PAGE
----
The thing is, I got used to it. It's like, when me and Stella were married, she always did the laundry and I always did the grocery shopping. Sunday afternoon, that was the routine. So, when we got divorced, I never did my laundry until I got up in the morning and couldn't find any clean underwear, and sometimes not then. It wasn't like I didn't know how to do laundry, I mean, it's not rocket science or nothing. I just never thought of doing it, because I was used to that being someone else's job. I still can't get in the habit—and now that my parents are back in town, my mom's taken over doing my laundry, which is a pretty pathetic statement about my life, guy almost forty and his mom does his laundry. But the point is, I got used to Stella doing it, and then she wasn't there, and it was like I just didn't know how to deal with the idea that the laundry wasn't going to get done unless I got off my butt and did it myself.
It was like that with Fraser. He was always the one who made the first move, in our—friendship, partnership, whatever name you want to give to this duet we got going.
Well, okay, I touched him first. But that don't really count, because he was looking for Ray Vecchio at the time, and I did it partly to clue him in that I was willing to do whatever it took to make the cover story look good, but mostly to get his attention focused on me. I talked first, too—about personal stuff, I mean. Again, the very first time don't count because it turns out he couldn't actually hear a word I was saying. But that day in the crypt, when he came looking for me—I don't know, maybe I was looking for someone to help straighten out my head, maybe it was that way he has of listening like there's nothing more interesting than you and your problems. That way he looks at you like you're not crazy and it's all going to be okay. Whatever, I'd known the guy a week and there I was, telling him my life story, all my doubts about myself, the whole enchilada. Maybe you’d call that some kind of invitation, or offer, I don’t know.
But Fraser’s the one who said how it was going to be, between us. Fraser said "my partner and my friend," and there it was. I’d said “partners” first, but it wasn’t true until Fraser said it. Fraser’s the one who said “If you’ll have me,” too—and okay, I asked him that time, ‘cause I thought he wanted to end our partnership and just wasn’t friggin’ saying so. And as it turned out, he didn’t end it, and then he invited me on an adventure in the Frozen North instead of sending my sorry ass back to Chicago without him. Which was great by me, but see, the point I’m making is, Fraser's the one who calls the shots.
I talk a lot, yeah. Since day one, I was always yelling at him about trust and respect and what it means to be partners. Even told him I loved him a couple of times, when I thought I had, what do you call it, plausible deniability. But the thing is, what I say don't count. Anything Fraser don't want to hear just slides right off the guy.
Besides, when it comes to the really important stuff, the big emotional guns. . .I'm just as chickenshit as the next guy, if not more so. I don't say nothing, even when it feels like my heart's going to crack. Especially then.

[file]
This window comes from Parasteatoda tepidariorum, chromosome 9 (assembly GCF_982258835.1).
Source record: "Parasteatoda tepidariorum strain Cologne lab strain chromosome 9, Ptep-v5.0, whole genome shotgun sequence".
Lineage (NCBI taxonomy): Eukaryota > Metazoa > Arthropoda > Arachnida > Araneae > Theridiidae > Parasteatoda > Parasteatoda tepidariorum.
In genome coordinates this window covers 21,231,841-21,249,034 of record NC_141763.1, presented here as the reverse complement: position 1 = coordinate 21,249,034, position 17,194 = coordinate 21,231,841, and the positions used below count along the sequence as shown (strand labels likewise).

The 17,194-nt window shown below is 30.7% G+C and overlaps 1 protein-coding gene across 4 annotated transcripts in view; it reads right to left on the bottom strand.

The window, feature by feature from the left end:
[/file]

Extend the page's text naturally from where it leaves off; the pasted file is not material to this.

He had to have known, though. Fraser ain’t dumb, and I might’ve been scared but no one's ever accused me of being subtle. I’m an open book when it comes to liking someone, always have been. I told him every day, every minute, just with dumb little things like touching and smiling and horsing around, not to mention all the stupid stunts I pulled to save his ass when his life was in danger. No way he didn’t know I was crazy about him.
I guess I always assumed that if Fraser wanted to kick our. . .relationship. . .to the next level, he'd tell me so. Like he always does. And looking at it the other way, since he wasn't saying so, obviously he didn't want to.
Even when it was just the two of us roughing it up in the Yukon, he didn’t say anything that you could take as an invitation. A romantic one, I mean. You could say the whole thing was one big invitation, in a way. He wanted to show me this place he loved. He wanted me to love it, too. Which. . .well, the Yukon I can take or leave, but Jesus God, did I love how that place just lit Fraser up with how much he loved it.
I didn't clue in until I saw Fraser actually buying his plane ticket that I hadn't expected him to come back to Chicago. Seeing him in his native habitat, so to speak, I got to understand just how much Fraser didn't belong in Chicago. How much armor he had to wrap around himself every day just to survive there.
But he got on that plane like it'd never crossed his mind to do anything else, and a week later there he was, sitting at my desk at the 27th, typing away at my computer, with me sitting on the desk trying to read the screen sideways and Dief breathing on my shins, just like always. And it suddenly hit me, like one of those anvils that drops out of the sky onto someone's head in Bugs Bunny: Fraser’s here for a reason, and the only damn reason I can come up with is that he came back so he could stay with me.
Now, I can be slow to catch on, but when I get something, I get it good. And okay, not all of my hunches pan out, but that’s never stopped me from riding one as far as it’ll take me. Besides, I really, really wanted this one to be true.
So, I gave him a ride back to the Consulate after work that evening, like usual, and when we were a couple of traffic lights away, I looked over at him and said, “So, Fraser, when do you want to move in?”
He blinked a couple of times without changing his expression, and then I had to put my eyes back on the road because the light had changed, but his voice sounded mild when he said, “Excuse me?”